June 14, 2024

Pulse Bliss

most important health challenges

Elite emergency medical ‘special forces’ always ready to save lives

The Department of Health (DOH) deploys emergency response team as part of the Philippine Interagency Contingent to Adiyaman, Türkiye in February 2023. (Photo Courtesy: DOH)

Did you know that the Philippines has a dedicated team composed of 31 personnel that can be deployed to provide medical and public health services in times of disasters and public health emergencies? 

The group is none other than the Philippine Emergency Medical Assistance Team (PEMAT), which is composed of highly-trained medical professionals who are ready to respond to disaster-stricken areas 24/7.

To date, these heroes are striving to strengthen their power to help by meeting the classification and minimum standards for emergency medical teams (EMTs) set by the World Health Organization (WHO). 

What does it mean to be WHO-classified? 

The EMT Global Classification System is an “external peer review evaluation mechanism” that seeks to identify the compliance of EMTs to internationally agreed and accepted standards of healthcare delivery during emergency situations. 

This system was first used during Typhoon Yolanda (international name: Haiyan) in 2013. 

The goal of standardizing the surge capacity and response mechanism of EMTs is motivated by the need to broaden their ability to support and care for affected populations in a wide range of conditions.  

This is to ensure that their healthcare delivery meets the standards and requirements for certain public health emergencies ranging from communicable to non-communicable diseases aside from sudden onset disasters and trauma. 

“[The mission of the EMT Initiative is] to enhance the surge capacity of countries through promotion of rapid mobilization and efficient coordination of both national and international medical teams and the health-care workforce to reduce loss of life and prevent long-term disability caused by disasters, outbreaks and other emergencies,” the EMT Initiative publication read.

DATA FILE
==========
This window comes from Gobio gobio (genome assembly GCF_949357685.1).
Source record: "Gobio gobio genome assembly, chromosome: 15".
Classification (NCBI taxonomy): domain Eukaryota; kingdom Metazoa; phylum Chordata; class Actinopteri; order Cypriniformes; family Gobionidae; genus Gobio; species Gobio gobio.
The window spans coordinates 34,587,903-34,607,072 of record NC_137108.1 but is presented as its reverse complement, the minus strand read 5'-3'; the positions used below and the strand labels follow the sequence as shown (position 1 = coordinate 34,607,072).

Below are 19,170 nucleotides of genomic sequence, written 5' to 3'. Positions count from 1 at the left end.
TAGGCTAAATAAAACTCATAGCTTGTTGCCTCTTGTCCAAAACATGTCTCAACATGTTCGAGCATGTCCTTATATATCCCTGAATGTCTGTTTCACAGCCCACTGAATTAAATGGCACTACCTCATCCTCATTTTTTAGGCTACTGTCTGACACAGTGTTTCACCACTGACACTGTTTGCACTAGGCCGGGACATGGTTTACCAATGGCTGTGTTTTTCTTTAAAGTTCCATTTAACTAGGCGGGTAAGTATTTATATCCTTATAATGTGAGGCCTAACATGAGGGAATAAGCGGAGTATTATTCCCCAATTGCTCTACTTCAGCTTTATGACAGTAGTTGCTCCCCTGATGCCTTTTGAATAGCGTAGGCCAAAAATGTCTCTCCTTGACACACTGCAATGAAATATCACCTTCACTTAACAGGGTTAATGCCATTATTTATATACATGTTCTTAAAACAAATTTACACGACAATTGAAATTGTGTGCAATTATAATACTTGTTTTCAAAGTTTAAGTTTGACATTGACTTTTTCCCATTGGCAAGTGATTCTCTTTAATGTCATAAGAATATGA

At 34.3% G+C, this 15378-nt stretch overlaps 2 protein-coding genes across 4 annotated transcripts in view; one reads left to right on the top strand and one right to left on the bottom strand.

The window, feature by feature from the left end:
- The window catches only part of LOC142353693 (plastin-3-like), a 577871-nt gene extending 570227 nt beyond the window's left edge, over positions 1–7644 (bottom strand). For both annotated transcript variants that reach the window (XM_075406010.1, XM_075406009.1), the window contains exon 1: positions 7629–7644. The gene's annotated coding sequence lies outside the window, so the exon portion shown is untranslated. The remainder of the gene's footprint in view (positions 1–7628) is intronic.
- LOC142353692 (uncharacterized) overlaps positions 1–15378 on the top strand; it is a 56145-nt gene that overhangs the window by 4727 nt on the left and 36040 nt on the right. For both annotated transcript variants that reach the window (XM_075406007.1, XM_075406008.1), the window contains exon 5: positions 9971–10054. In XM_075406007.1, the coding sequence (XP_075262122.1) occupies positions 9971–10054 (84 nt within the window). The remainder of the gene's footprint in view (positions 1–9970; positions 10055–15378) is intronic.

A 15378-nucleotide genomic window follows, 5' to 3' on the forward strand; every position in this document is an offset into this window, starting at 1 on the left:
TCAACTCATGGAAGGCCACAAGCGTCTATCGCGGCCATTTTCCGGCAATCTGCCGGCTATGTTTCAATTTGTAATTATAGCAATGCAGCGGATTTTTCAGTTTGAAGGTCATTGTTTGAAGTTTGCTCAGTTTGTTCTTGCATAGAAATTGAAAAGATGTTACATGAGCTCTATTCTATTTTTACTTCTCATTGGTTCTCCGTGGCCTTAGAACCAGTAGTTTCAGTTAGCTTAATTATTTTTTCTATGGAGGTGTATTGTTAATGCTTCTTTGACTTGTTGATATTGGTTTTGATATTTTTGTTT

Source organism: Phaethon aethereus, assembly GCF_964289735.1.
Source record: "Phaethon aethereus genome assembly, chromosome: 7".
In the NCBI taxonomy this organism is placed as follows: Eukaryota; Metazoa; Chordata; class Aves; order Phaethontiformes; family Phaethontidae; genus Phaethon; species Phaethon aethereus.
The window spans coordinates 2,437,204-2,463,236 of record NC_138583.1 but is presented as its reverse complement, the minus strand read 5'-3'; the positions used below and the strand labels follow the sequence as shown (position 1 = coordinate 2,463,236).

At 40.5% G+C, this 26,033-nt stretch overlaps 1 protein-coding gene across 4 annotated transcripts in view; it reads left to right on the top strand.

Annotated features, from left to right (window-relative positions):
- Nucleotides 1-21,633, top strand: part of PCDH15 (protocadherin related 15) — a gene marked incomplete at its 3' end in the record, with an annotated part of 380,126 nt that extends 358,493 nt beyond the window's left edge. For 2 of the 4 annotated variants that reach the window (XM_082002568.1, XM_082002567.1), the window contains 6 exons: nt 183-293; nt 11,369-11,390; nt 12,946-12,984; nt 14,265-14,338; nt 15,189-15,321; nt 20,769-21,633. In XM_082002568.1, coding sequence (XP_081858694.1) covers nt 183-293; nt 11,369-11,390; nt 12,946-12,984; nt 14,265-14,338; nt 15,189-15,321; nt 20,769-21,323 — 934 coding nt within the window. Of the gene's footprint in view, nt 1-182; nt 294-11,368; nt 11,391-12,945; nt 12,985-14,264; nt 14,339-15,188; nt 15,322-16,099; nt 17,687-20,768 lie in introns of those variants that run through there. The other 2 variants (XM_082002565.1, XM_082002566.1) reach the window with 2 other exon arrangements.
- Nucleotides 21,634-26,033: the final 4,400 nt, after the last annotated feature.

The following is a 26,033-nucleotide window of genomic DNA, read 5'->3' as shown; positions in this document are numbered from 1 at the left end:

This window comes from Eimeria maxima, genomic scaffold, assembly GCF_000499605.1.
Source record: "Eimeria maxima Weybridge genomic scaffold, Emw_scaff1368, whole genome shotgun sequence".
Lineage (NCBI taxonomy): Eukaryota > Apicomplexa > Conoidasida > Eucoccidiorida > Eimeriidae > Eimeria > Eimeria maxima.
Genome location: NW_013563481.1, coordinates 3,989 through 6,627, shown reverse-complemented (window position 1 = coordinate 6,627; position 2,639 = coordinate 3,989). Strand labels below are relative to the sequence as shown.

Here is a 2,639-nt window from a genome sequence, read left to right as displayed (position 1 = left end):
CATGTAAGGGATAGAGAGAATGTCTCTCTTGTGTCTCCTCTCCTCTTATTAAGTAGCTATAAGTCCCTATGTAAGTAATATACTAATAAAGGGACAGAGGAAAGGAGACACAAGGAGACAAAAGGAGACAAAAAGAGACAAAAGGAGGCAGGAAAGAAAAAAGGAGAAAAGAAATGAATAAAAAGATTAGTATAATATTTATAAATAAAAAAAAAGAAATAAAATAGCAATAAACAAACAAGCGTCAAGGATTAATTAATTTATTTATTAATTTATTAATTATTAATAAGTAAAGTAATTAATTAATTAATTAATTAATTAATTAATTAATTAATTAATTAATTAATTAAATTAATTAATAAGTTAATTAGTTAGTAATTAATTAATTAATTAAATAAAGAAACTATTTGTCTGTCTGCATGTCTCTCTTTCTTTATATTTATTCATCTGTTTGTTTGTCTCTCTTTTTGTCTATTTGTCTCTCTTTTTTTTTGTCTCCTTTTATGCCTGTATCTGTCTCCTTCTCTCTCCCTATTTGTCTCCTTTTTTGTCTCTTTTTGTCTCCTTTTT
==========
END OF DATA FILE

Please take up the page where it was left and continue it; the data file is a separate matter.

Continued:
The certification will particularly help the PEMAT to establish a framework for safe, timely, equitable, and people-centered health services during local and international deployment. 

The Philippine contingent, composed of 30 personnel from DOH, 15 of which are from Tala Hospital, conducts humanitarian missions in Adiyaman, Türkiye in the aftermath of a very destructive earthquake. (Photo Courtesy: Civil Defense PH)

The Department of Health (DOH) issued Administrative Order No. 2018-008 to provide policy support for the mobilization of Health Emergency Response Teams (HERTs). 

As a country that is constantly at risk and vulnerable to various emergencies, the DOH recognizes the importance of improving the delivery of quality care and professional standards during EMT deployments. 

“During the course of response operations both locally and internationally, concerns on lack of coordination and communication, poor information, non-submission of reports, non-endorsement of HERTs for the continuity of care of victims, and teams arriving without right equipment, medicines, and supplies, and skills to match the need of the affected areas, among others were raised,” the national health department earlier said. 

These issues will be addressed by attaining the EMT Global Classification that is currently being pursued by the Dr. Jose N. Rodriguez Memorial Hospital and Sanitarium (DJNRMHS), a tertiary government hospital in Tala, Caloocan City. 

DJNRMHS, better known as the Tala Hospital, is the only medical institution in Metro Manila that was selected by the DOH to pursue the classification initiative along with Jose B. Lingad Memorial General Hospital in Pampanga and Eastern Visayas Medical Center in Leyte. 

DJNRMHS Assistant Chief Nurse and Health Emergency Management Bureau Head Eric John Capito Capito imparts the primary knowledge about the PEMAT during the 3rd Multi-Sector Governance Council Meeting of DJNRMHS. (Photo by Janna Pineda/PIA-NCR)

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